As you start to tighten up your game Pre-Flop poker playing, you should start increasing the number of times you win if you see the flop. That percentage is shown in W$WSF, (Won $ When Saw Flop), and should be about 35% for good Texas Hold’em poker  players. The next stat we will use is PFR%, Pre-Flop Raising %. It will probably be low for newbies Texas Hold’em poker and should be about 7.5% for a good Texas Hold’em poker player.

After you tune your Pre-Flop poker playing, you want to start reading the chapters in all of your Texas Hold’em poker books which talk about Texas Hold’em poker playing on the Flop, Turn and River. Again, the primary objective (and the hardest for Newbies) is folding weaker hands. As you do this, you will only arrive at Showdown with pretty good cards and so your W$SD, Win $ at Show Down, will start to increase,with good Texas Hold’em poker players on the high side of 50%.

Finally, the ultimate measure is “how much did you win?”. This is measured in BB/100 or Big Bets won Per 100 hands. A “Big Bet” is the amount of each raise in the last 2 rounds of a limit Texas Hold’em poker game,i.e. in a $1/$2 game the BB is $2. A good Texas Hold’em poker player wins at a rate of 1.5-2BB/100.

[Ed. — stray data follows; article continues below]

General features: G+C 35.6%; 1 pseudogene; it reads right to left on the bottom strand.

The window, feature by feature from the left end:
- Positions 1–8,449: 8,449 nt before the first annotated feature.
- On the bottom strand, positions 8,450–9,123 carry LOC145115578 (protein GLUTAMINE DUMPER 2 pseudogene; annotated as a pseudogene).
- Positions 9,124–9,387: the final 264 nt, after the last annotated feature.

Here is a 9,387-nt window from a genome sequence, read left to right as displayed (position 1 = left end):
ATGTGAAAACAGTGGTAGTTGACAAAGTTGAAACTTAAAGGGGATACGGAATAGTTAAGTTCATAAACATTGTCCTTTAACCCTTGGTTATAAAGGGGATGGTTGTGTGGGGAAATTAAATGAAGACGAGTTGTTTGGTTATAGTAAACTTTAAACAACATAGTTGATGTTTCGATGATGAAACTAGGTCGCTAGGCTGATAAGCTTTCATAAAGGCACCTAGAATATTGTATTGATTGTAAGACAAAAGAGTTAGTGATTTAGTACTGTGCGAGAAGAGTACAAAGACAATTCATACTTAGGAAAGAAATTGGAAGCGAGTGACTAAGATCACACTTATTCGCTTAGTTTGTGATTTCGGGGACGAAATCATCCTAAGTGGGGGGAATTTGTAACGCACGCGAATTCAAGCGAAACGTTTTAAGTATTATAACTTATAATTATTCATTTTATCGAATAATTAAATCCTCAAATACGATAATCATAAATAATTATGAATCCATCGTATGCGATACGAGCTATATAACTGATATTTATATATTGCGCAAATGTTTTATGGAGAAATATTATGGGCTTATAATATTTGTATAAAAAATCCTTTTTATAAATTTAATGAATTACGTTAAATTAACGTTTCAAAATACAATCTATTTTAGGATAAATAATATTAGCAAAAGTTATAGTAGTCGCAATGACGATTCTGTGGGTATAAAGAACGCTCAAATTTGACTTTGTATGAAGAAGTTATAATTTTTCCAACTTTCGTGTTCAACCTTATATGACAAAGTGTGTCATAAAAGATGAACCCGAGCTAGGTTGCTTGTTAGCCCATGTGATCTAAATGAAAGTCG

Putting Telescopic Sights on a Shotgun
OK. Now here come the naysayers. They will weep and wail “Statistical Variance” or “Good Card Run” if they went to a state college. And they are right. In Texas Hold’em poker you get runs of good cards and runs of bad cards, whose effect will swamp the details we are trying to observe. The elite Texas Hold’em poker player will say that without a history of at least 10,000 – 20,000 hands all the data is statistically insignificant, that a run of good cards could mask bad play, which is true. But they will also say that a beginner’s game in Texas Hold’em poker should not be measured without averaging at least 10,000 hands, which is silly since after 10,000 hands you won’t be a beginner anymore. The usual Newbie plays Texas Hold’em poker about 5-10 hrs/week at about 50-100 hands per hour. So 10,000 hands is about 20 weeks or 5 months of continuous play. That’s a lot of  Texas Hold’em poker and WAY too long to wait for some feedback.